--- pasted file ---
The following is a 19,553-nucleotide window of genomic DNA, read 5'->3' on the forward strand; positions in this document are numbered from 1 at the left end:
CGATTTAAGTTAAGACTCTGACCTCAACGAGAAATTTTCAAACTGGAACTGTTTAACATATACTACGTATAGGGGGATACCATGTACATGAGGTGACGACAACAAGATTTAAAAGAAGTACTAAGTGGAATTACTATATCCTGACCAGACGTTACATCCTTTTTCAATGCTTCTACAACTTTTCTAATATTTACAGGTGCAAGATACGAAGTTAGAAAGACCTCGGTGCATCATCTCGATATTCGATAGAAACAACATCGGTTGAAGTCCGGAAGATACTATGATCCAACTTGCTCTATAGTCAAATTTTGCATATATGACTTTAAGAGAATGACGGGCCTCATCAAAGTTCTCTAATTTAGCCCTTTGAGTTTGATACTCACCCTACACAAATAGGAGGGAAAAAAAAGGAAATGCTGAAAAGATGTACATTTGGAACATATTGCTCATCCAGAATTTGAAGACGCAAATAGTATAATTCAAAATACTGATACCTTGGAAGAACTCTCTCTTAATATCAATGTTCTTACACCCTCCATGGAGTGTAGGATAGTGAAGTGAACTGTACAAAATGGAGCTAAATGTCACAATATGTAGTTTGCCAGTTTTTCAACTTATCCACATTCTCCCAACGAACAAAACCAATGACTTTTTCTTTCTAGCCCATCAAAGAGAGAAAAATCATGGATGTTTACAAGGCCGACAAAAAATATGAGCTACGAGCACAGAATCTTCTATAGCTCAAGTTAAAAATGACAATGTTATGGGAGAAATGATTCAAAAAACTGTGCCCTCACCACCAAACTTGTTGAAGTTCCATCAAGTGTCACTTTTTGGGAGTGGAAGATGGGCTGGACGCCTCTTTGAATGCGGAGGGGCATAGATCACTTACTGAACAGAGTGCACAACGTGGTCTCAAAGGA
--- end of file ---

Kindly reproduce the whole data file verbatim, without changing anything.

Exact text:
The following is a 19,553-nucleotide window of genomic DNA, read 5'->3' on the forward strand; positions in this document are numbered from 1 at the left end:
CGATTTAAGTTAAGACTCTGACCTCAACGAGAAATTTTCAAACTGGAACTGTTTAACATATACTACGTATAGGGGGATACCATGTACATGAGGTGACGACAACAAGATTTAAAAGAAGTACTAAGTGGAATTACTATATCCTGACCAGACGTTACATCCTTTTTCAATGCTTCTACAACTTTTCTAATATTTACAGGTGCAAGATACGAAGTTAGAAAGACCTCGGTGCATCATCTCGATATTCGATAGAAACAACATCGGTTGAAGTCCGGAAGATACTATGATCCAACTTGCTCTATAGTCAAATTTTGCATATATGACTTTAAGAGAATGACGGGCCTCATCAAAGTTCTCTAATTTAGCCCTTTGAGTTTGATACTCACCCTACACAAATAGGAGGGAAAAAAAAGGAAATGCTGAAAAGATGTACATTTGGAACATATTGCTCATCCAGAATTTGAAGACGCAAATAGTATAATTCAAAATACTGATACCTTGGAAGAACTCTCTCTTAATATCAATGTTCTTACACCCTCCATGGAGTGTAGGATAGTGAAGTGAACTGTACAAAATGGAGCTAAATGTCACAATATGTAGTTTGCCAGTTTTTCAACTTATCCACATTCTCCCAACGAACAAAACCAATGACTTTTTCTTTCTAGCCCATCAAAGAGAGAAAAATCATGGATGTTTACAAGGCCGACAAAAAATATGAGCTACGAGCACAGAATCTTCTATAGCTCAAGTTAAAAATGACAATGTTATGGGAGAAATGATTCAAAAAACTGTGCCCTCACCACCAAACTTGTTGAAGTTCCATCAAGTGTCACTTTTTGGGAGTGGAAGATGGGCTGGACGCCTCTTTGAATGCGGAGGGGCATAGATCACTTACTGAACAGAGTGCACAACGTGGTCTCAAAGGA